Super OSJs and their advisors should approach future strategy by acknowledging that, to be sure, not all super OSJs will thrive in the future, but the most successful organizations in this space will be those that actively build the best possible infrastructure to create sustained value-add to advisors. Training programs, succession planning and access to third-party vendors at more competitive price points are a good place to start.

At the same time, this is a good time for super-OSJ groups to recognize that mere “recruiting” campaigns fail to produce the best long-term fit in many cases. Super OSJs fixated on adding as many advisors as possible tend to overlook the specific personality, book of business and career goals of each recruit. This could ultimately result in a high churn rate that vexes the IBD and hurts the super OSJ’s broader reputation. A more consultative approach that focuses on compatibility and a smooth onboarding process that sets the advisors up for success could mark the real difference between success and failure in the future for super OSJs.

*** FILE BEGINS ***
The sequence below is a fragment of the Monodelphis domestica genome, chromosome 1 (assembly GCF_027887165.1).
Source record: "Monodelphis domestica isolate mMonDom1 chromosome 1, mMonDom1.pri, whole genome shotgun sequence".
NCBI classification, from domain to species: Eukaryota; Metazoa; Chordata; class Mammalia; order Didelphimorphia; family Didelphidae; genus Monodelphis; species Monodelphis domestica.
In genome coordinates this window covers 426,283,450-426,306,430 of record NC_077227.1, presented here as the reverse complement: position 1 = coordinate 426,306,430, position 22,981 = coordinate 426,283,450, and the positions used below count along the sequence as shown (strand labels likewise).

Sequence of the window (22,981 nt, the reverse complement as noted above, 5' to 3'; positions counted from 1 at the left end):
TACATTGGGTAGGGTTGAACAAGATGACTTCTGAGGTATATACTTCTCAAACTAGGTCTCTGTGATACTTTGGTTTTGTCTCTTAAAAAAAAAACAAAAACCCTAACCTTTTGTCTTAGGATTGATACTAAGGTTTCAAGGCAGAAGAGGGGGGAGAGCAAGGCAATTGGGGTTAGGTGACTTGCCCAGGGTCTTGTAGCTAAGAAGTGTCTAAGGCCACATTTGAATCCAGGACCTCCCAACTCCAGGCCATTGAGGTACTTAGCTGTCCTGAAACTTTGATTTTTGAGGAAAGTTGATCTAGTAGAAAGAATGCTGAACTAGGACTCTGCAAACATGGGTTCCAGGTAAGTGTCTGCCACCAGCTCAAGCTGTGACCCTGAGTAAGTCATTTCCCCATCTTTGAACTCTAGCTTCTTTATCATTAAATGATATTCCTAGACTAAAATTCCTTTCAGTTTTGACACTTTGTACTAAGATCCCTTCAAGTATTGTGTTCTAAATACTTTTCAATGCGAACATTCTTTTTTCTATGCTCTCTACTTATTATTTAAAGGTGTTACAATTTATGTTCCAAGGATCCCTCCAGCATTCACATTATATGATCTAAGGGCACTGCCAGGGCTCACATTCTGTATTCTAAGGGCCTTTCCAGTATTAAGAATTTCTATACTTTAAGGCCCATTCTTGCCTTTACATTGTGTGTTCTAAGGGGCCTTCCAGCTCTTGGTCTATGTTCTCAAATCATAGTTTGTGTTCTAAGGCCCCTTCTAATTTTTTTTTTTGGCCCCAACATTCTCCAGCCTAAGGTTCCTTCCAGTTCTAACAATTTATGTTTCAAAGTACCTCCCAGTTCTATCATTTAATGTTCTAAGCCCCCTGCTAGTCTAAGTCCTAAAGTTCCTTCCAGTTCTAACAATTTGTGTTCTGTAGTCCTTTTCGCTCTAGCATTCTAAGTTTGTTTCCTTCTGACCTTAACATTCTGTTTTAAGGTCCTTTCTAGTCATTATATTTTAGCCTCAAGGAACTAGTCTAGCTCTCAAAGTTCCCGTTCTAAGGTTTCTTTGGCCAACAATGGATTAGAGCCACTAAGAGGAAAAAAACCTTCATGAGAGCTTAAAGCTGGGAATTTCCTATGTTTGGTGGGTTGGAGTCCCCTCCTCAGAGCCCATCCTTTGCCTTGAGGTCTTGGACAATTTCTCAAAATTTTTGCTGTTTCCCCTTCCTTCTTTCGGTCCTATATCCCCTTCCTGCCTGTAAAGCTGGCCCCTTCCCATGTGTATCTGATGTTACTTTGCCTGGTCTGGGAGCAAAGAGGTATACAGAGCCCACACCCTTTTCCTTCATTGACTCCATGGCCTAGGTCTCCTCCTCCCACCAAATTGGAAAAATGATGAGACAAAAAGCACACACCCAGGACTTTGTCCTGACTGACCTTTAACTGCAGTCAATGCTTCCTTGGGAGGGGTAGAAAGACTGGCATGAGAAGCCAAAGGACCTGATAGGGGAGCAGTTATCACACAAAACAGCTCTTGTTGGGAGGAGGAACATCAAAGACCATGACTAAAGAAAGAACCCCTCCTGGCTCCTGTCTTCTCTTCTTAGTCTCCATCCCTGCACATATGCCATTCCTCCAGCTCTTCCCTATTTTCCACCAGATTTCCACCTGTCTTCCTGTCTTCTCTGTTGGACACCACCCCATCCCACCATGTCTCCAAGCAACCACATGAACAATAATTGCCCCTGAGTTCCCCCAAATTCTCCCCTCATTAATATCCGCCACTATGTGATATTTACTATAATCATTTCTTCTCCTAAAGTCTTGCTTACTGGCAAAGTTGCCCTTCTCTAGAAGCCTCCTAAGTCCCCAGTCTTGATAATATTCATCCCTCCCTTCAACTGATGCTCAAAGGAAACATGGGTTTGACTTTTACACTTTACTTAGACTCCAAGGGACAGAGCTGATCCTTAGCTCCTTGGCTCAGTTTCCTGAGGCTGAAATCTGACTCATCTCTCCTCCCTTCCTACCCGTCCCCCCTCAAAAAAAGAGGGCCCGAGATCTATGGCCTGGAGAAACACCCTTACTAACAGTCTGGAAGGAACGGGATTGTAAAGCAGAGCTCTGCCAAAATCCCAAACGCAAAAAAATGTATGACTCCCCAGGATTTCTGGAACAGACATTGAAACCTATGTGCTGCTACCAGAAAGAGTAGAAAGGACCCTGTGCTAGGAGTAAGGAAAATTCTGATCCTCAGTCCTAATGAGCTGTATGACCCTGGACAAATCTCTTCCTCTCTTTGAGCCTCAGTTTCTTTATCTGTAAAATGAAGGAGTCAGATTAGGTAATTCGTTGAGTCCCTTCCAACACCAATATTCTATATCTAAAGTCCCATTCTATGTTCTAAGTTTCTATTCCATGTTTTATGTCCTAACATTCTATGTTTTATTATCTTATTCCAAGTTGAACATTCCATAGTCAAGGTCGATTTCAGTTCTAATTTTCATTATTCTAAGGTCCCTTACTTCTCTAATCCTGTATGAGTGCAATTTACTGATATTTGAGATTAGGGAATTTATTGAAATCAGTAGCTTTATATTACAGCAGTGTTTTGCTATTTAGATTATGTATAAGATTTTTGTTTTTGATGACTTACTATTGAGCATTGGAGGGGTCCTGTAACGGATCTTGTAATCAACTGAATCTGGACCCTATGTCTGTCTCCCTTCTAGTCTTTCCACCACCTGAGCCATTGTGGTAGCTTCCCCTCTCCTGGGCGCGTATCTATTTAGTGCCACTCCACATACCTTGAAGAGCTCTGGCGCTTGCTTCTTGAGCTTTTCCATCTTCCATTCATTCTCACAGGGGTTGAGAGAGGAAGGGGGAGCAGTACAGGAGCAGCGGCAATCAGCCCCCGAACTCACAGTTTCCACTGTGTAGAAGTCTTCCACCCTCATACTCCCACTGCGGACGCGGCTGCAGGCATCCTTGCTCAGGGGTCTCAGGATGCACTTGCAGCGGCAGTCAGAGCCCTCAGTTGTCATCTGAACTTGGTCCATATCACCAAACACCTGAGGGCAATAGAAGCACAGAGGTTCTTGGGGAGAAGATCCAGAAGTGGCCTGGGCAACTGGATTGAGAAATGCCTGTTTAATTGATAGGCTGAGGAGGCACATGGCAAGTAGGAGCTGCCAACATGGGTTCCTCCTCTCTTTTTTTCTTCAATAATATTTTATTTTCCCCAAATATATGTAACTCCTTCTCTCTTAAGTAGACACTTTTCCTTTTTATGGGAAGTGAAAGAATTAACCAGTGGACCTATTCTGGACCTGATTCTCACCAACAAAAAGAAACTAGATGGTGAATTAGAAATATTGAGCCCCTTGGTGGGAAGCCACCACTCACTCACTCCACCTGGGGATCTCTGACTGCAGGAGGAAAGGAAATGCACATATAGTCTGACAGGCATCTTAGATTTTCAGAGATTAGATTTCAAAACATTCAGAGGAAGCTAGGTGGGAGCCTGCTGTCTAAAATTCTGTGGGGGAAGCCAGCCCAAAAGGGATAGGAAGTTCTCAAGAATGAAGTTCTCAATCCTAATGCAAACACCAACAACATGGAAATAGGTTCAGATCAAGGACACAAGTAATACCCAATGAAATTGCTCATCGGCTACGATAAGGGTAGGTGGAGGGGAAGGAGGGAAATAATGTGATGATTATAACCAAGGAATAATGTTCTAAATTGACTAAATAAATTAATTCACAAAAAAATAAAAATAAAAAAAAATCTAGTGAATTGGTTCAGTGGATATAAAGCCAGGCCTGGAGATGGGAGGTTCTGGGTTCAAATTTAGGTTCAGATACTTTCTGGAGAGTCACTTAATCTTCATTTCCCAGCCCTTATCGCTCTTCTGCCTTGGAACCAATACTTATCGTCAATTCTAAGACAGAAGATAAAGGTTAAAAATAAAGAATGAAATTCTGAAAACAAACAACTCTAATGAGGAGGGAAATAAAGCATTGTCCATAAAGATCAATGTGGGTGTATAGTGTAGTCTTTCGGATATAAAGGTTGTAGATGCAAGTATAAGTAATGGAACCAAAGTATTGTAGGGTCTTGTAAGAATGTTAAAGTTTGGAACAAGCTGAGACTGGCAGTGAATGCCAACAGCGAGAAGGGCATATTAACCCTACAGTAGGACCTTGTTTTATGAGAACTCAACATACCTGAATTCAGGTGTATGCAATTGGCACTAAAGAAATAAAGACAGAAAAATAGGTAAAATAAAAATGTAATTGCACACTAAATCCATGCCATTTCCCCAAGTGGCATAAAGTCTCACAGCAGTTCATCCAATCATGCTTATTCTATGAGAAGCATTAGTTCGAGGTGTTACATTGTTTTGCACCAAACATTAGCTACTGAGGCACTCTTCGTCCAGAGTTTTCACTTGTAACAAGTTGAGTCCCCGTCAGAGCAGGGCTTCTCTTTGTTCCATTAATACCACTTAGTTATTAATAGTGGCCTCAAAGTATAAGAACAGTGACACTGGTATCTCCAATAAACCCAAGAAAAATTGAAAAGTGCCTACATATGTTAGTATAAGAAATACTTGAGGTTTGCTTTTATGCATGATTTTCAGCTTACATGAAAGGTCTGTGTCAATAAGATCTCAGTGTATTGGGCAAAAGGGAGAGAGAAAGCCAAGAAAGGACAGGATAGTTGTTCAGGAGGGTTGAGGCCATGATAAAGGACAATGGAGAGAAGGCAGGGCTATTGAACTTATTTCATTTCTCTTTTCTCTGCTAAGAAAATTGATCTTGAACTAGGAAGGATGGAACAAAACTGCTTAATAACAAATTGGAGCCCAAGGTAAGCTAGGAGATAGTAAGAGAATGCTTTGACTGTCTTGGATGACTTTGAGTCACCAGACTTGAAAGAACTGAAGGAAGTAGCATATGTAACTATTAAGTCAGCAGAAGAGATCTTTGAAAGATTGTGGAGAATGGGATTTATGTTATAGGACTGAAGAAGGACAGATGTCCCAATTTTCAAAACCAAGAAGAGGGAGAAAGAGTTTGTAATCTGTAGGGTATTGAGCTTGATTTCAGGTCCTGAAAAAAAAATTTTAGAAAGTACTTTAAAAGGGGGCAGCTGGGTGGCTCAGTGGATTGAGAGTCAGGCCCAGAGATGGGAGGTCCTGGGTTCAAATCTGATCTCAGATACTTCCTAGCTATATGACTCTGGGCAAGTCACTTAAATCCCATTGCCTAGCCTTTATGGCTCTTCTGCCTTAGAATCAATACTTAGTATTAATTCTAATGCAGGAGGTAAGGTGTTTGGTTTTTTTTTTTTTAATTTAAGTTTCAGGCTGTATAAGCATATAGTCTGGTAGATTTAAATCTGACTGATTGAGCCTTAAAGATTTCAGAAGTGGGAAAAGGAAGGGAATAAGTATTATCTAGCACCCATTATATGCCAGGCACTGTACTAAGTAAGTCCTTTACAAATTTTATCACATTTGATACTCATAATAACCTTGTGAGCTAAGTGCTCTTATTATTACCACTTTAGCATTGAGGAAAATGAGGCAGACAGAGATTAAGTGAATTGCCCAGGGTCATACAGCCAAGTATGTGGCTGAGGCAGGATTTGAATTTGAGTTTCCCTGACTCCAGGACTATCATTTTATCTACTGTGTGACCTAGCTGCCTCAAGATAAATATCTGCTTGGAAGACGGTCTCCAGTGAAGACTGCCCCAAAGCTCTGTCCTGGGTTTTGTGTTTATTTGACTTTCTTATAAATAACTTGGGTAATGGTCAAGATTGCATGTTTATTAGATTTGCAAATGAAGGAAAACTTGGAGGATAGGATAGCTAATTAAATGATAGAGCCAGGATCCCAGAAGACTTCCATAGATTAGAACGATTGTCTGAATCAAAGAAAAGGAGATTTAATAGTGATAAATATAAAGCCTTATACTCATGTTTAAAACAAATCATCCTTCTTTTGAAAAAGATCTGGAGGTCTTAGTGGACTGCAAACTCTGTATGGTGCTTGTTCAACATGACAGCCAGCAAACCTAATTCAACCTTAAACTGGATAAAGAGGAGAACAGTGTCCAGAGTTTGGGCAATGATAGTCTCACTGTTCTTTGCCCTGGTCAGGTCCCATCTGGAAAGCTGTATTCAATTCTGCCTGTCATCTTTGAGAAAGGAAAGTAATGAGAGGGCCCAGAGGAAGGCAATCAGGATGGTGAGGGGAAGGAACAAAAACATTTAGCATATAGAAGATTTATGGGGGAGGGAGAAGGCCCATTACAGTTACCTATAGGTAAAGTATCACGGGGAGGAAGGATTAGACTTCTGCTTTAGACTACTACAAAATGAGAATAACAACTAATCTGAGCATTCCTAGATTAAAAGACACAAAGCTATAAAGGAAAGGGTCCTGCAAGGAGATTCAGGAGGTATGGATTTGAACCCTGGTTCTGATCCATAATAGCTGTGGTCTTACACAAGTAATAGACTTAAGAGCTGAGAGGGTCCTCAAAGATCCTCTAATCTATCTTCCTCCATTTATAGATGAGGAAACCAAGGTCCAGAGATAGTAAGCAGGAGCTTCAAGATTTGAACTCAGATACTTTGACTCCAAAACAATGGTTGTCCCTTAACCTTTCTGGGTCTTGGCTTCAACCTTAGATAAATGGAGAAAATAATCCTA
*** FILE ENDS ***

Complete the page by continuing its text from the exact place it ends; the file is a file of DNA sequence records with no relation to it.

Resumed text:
Is a significant shakeout going to happen in the foreseeable future for super OSJs? 

Yes, but only in the sense that the industry is heading for a broader shakeout for many firms of all business models across the board — not just super OSJs.

The bottom line needs to be about more than the bottom line. Super OSJs, IBDs and any other kind of business in the independent financial advice needs to offer more than a pure margin play for experienced and successful advisors to grow and succeed over the long run.

Jeff Nash is the CEO of BridgeMark Strategies, a strategy consultancy providing advisor transition solutions, executive recruiting and M&A advisory services for the independent financial advice industry.

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